It seems most of the emails I receive deal with confusion about nutrition. With this in mind I wanted to attack some of these myths or wive’s tales if you will. Here are 3 common myths that I see all the time. These were taken from Spark People.com and if you would like to see more click on http://www.sparkpeople.com
Certain foods, like celery, have ‘negative’ calories:
Truth: The idea that there are negative calorie foods–foods that are so low in calories that simply digesting them burns more calories than they contain–is nothing more than wishful thinking. Certain low-calorie, water-rich foods like celery or cucumbers are often touted as negative-calorie foods. However, digesting and absorbing everything you eat each day uses just 10% of your total calorie intake each day (about 180 calories for someone who eats 1,800 calories per day). It is great to include low-calorie, high-fiber, and water-rich foods in your daily diet; these foods add nutrients, bulk, and volume to your diet, but they still contain calories and should always be included in your calorie count. No food is a “free” food. Eating too much of any food can cause weight gain or inhibit weight loss.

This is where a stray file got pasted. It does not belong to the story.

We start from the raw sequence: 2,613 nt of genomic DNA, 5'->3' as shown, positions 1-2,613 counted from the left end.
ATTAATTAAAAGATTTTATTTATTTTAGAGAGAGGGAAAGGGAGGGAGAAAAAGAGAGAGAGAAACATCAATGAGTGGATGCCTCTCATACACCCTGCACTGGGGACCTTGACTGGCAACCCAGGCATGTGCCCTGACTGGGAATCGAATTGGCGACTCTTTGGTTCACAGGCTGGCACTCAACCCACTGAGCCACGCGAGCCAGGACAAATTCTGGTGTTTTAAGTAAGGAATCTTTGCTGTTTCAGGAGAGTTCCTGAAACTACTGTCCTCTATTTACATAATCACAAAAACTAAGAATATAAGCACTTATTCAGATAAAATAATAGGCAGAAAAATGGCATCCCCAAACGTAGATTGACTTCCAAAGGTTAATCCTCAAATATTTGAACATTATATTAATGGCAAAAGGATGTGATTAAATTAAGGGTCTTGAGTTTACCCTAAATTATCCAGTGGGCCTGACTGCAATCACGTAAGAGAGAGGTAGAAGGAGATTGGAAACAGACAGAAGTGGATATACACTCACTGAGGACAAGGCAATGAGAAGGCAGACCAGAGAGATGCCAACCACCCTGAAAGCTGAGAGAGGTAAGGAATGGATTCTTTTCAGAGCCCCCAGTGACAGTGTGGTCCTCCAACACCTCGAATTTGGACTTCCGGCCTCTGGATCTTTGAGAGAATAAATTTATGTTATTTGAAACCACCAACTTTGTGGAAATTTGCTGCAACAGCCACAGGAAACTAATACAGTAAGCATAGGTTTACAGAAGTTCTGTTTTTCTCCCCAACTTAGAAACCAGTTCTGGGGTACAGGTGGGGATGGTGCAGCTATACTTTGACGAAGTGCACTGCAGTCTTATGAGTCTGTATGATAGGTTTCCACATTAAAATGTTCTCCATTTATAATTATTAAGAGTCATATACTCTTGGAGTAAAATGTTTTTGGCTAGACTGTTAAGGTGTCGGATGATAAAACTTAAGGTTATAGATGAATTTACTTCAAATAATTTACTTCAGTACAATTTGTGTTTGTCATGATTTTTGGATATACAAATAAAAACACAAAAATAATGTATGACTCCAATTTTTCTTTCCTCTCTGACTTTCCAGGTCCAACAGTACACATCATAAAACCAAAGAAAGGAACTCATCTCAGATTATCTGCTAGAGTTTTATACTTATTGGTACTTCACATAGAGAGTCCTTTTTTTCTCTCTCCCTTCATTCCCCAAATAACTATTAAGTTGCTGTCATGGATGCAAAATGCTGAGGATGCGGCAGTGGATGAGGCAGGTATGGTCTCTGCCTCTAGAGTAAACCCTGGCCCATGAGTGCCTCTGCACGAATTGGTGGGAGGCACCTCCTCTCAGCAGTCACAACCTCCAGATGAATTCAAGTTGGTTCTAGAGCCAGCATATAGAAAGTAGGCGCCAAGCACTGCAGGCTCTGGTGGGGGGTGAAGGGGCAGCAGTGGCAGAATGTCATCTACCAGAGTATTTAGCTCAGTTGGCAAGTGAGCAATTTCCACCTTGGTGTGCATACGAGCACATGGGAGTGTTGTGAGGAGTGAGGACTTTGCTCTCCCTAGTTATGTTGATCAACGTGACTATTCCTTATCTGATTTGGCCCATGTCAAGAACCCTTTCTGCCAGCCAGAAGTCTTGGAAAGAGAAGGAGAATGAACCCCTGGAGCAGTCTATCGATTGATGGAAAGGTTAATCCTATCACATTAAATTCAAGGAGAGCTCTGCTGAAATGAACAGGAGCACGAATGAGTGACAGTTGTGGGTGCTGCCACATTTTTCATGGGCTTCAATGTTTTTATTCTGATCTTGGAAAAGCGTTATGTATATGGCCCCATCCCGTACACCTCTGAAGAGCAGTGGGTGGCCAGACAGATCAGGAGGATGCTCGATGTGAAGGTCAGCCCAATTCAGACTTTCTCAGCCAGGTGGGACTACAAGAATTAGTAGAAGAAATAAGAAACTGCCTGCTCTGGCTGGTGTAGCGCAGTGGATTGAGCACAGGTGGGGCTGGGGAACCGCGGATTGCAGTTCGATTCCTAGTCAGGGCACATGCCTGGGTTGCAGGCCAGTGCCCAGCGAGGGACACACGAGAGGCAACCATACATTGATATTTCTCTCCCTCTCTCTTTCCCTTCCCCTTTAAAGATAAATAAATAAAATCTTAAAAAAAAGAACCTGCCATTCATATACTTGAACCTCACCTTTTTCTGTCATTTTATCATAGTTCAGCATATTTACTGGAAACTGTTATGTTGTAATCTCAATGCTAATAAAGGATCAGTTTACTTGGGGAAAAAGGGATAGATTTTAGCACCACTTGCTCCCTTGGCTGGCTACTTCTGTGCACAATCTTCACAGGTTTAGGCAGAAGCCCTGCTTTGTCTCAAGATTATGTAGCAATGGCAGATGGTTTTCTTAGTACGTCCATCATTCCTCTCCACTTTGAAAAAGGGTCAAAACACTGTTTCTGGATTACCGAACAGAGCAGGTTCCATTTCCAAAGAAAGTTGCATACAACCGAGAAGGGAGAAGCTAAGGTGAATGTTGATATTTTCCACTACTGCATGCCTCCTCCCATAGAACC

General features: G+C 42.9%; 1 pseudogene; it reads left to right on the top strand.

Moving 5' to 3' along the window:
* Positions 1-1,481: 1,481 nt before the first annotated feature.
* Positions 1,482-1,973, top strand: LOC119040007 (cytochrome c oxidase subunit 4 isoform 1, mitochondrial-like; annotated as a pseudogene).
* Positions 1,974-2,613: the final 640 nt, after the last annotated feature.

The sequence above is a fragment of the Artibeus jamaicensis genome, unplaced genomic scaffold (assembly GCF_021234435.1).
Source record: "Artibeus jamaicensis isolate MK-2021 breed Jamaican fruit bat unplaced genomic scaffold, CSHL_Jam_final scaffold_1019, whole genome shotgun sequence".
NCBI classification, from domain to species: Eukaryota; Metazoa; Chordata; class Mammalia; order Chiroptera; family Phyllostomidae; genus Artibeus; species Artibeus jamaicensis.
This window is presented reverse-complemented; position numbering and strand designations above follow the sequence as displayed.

When going to a restaurant, the best choice for weight loss is usually a salad.
Truth: Salads can run the gamut of healthiness, depending on what is in them. Although that big bowl of greens may be packed full of antioxidants and fiber, it can also be laden with fat, cholesterol, and sodium–not to mention an overabundance of calories. Some restaurant salads can even contain more calories than a cheeseburger! That means ordering salad is no guarantee that you’re eating a healthy meal.
Bananas are so high in sugar that they cause weight gain.
Truth: One medium banana (approximately 7 inches long) provides 0 grams of fat, 3 grams of fiber, 105 calories, and 27 grams of carbs—and it’s cheap. Those specs mean that bananas make great snacks, even for people with diabetes who need to follow special diets. Why bananas are being called “fattening” or high in sugar compared with other fruits is a mystery. They do have a few more grams of carbohydrate than apples and oranges, but that does not mean they should be off limits!
Thank you for being my loyal readers and I hope this helps. Keep the great emails coming!
Yours in health,
P.S. Look for me on the Ann Varnum Show on WTVY this Sunday, 4/18/10 at 9:30-10:30 central time.